Competitive Contracting:

The Understandability of FAIR Act Inventories Was Limited

GGD-00-68: Published: Apr 14, 2000. Publicly Released: Apr 14, 2000.

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Pursuant to a congressional request, GAO provided information on the implementation of the Federal Activities Inventory Reform (FAIR) Act of 1998, focusing on: (1) the overall initial implementation of the FAIR Act; (2) the clarity and understandability of five agencies' FAIR Act inventories; (3) the extent to which these agencies exempted commercial activities from competition; and (4) supplemental information that enhanced the understandability of agencies' inventories.

GAO noted that: (1) 98 executive agencies developed and published inventories of their commercial activities under the FAIR Act's first year of implementation, identifying about 904,000 full-time equivalent employees performing commercial activities; (2) compared to prior efforts to inventory commercial activities, the initial implementation of the FAIR Act increased the number of agencies identifying and reporting on their commercial activities and increased the amount of information about agencies' commercial activities that is publicly available; (3) however, the clarity and understandability of the five FAIR Act inventories GAO reviewed was limited; (4) Office of Management and Budget's (OMB) June 1999 list of function codes used by agencies to characterize the types of commercial activities they perform was incomplete; (5) because OMB allowed agencies to use an expanded list of function codes for their FAIR Act inventories that was not contained in OMB's June 1999 guidance, it may have been more difficult for interested parties who did not have the expanded list to identify the activities agencies are performing; (6) function codes on both the official and expanded lists are vague, and OMB has not defined them; (7) agency officials said that OMB's function codes were not adequate to clearly categorize the commercial activities that their employees perform; (8) the five agencies exempted a range of from 37 to 99 percent of the commercial activities they identified from consideration for competition; (9) interested parties may challenge the omission of a particular activity from, or the inclusion of a particular activity on, an agency's inventory; (10) however, since the FAIR Act does not require that commercial activities be competed, it does not provide for challenges to agencies' decisions to exempt commercial activities listed on the inventories from competition; (11) some of the supplemental information that the five agencies included enhanced the understandability of the FAIR Act inventories; (12) for example, although the FAIR Act does not require agencies to identify their inherently governmental activities, the General Services Administration's (GSA) inventory listed both its commercial and inherently governmental activities; and (13) including this information provided a fuller perspective about the range of activities that GSA performs.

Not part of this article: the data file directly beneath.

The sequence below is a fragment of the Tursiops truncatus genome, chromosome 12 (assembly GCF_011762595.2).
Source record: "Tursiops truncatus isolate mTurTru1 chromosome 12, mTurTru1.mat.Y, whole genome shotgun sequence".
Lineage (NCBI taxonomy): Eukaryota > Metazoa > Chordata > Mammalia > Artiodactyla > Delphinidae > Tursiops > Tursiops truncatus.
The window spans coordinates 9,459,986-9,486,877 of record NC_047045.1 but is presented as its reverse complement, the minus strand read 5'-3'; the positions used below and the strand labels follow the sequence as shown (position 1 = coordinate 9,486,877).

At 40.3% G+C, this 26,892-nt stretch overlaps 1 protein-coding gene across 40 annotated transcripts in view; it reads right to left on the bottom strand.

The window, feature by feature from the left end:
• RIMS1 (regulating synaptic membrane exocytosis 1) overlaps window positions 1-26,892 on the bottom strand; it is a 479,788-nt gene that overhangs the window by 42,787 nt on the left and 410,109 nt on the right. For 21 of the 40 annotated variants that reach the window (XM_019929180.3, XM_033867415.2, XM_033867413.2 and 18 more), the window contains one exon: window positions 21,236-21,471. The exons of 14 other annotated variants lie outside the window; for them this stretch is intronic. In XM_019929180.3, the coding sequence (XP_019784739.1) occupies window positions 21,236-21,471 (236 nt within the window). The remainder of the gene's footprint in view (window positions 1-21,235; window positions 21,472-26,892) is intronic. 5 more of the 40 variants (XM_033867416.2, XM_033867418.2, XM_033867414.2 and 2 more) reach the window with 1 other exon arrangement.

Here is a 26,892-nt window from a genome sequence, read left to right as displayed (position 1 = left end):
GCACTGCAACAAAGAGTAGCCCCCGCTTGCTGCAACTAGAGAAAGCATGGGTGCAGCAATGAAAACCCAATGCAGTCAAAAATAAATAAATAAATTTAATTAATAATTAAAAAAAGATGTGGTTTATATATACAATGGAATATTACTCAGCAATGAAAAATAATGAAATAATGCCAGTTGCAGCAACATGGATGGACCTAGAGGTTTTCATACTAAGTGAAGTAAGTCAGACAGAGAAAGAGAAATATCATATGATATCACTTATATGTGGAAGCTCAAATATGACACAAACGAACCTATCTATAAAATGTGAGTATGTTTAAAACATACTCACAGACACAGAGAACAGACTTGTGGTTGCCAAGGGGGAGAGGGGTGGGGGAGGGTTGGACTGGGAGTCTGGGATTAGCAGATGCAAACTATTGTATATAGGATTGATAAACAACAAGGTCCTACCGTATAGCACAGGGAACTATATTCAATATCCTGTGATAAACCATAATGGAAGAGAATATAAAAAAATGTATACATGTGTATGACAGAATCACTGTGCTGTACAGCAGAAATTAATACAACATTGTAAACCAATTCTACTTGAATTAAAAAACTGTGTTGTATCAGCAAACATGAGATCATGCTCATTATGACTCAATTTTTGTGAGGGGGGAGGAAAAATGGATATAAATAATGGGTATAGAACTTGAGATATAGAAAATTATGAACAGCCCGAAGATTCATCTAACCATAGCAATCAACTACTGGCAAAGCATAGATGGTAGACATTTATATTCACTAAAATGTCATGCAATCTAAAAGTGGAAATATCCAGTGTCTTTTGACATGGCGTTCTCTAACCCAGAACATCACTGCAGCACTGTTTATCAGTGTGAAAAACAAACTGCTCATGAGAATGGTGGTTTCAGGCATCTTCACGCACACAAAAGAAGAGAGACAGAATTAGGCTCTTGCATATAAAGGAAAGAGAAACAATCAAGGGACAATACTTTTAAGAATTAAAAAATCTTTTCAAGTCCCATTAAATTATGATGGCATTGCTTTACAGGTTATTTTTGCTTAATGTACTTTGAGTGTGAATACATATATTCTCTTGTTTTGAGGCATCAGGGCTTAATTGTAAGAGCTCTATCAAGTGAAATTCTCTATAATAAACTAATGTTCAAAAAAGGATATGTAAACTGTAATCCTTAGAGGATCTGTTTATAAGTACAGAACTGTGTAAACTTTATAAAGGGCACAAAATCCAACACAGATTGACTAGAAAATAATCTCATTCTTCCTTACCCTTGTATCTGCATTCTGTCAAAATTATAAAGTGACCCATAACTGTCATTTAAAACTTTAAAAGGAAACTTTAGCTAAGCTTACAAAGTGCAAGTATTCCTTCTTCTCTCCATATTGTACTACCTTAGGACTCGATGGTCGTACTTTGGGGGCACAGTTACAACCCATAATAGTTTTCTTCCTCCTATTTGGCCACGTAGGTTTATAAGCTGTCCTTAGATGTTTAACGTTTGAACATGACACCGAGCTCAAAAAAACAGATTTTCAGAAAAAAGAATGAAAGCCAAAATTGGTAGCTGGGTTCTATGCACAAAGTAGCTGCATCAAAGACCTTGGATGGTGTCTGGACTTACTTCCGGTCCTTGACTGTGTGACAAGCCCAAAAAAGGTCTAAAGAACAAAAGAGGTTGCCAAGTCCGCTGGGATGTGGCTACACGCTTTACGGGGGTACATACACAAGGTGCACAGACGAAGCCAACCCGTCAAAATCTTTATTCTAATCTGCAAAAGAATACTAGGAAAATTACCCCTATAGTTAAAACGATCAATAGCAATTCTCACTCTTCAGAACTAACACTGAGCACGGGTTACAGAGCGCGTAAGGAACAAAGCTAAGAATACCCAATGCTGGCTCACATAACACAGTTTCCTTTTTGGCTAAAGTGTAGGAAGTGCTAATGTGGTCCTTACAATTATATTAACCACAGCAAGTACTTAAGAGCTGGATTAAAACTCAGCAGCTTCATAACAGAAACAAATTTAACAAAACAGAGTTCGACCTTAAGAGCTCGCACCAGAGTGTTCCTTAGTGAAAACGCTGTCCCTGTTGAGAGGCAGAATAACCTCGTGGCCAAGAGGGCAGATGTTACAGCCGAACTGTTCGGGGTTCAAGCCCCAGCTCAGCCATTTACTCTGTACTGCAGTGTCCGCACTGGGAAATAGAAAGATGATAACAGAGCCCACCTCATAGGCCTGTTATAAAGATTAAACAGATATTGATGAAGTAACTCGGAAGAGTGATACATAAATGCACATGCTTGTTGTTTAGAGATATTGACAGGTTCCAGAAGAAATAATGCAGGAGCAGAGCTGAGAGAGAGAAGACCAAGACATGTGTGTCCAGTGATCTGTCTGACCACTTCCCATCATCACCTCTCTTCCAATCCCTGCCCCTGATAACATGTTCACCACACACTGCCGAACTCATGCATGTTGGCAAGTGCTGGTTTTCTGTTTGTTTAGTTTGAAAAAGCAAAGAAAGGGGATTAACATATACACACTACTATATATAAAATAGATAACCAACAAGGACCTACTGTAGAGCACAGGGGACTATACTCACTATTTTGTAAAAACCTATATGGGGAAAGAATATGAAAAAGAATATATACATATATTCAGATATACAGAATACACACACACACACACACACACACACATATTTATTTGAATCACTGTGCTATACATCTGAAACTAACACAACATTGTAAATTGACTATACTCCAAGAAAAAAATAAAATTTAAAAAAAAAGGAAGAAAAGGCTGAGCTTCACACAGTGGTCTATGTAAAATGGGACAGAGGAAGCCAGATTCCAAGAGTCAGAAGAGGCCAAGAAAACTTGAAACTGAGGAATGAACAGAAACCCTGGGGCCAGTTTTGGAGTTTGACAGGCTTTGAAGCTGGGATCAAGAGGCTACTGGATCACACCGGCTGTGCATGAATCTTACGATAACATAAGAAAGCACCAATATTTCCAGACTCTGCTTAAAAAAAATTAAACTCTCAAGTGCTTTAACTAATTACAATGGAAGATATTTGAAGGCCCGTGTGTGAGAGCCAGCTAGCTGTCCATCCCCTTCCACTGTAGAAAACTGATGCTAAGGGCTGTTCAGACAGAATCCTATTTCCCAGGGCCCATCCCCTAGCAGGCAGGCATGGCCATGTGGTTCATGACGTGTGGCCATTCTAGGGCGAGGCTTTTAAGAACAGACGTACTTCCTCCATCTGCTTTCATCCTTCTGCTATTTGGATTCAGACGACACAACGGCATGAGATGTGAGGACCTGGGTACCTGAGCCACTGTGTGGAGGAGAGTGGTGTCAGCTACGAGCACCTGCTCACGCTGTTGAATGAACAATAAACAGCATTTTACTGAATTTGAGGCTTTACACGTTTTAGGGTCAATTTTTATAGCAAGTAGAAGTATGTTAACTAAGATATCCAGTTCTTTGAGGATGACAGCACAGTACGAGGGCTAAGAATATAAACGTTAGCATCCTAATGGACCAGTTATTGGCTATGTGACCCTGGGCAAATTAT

Recommendations for Executive Action

  1. Status: Closed - Implemented

    Comments: On April 27, 2000, OMB issued implementation guidance to agencies on the preparation and submission of their FAIR Act inventories. In the guidance, OMB expanded and revised the list of function codes and required that agencies use only the codes listed in the guidance unless approved in advance by OMB. The guidance and the entire list of function codes was also posted on OMB's official website.

    Recommendation: In order to enhance the clarity and understandability of agencies' FAIR Act inventories, the Director, OMB, should reexamine the function codes appearing in appendix 2 of the Circular A-76 Supplemental Handbook. This reexamination should include: (1) revising the codes to more accurately capture the activities agencies are performing; (2) defining the codes to ensure they are clearly understood; and (3) ensuring that OMB's official guidance and its website list all of the codes that agencies are authorized to use, including codes that are specific to individual agencies.

    Agency Affected: Executive Office of the President: Office of Management and Budget

  2. Status: Closed - Implemented

    Comments: An OMB official said that they had been reexamining the codes used in the FAIR inventories as part of their ongoing consultations with the Defense Department's Defense Management Council, which oversees many of the Department's efforts to improve its business practices and consolidate its activities.

    Recommendation: Because OMB may lack the necessary time and resources to accomplish this reexamination on its own, the Director, OMB, should consider collaborating with agencies--through such approaches as task forces and interagency councils--as a strategy to gain consensus and consistent follow-through on such reexamination efforts.

    Agency Affected: Executive Office of the President: Office of Management and Budget

  3. Status: Closed - Implemented

    Comments: In a letter dated May 31, 2000, OMB's Acting Deputy Director for Management instructed OMB staff to review agencies' FAIR Act inventories in accordance with the guidance contained in OMB's budget procedures memorandum originally issued on July 12, 1999. The budget procedures memorandum states that while reviewing each agency's inventory OMB staff should "seek to ensure comprehensiveness and consistency within an agency and across the government."

    Recommendation: The Director, OMB, should reinforce the principles established in OMB's budget procedures memorandum for OMB staff to enhance the consistency of the inventories within and across executive agencies.

    Agency Affected: Executive Office of the President: Office of Management and Budget

 

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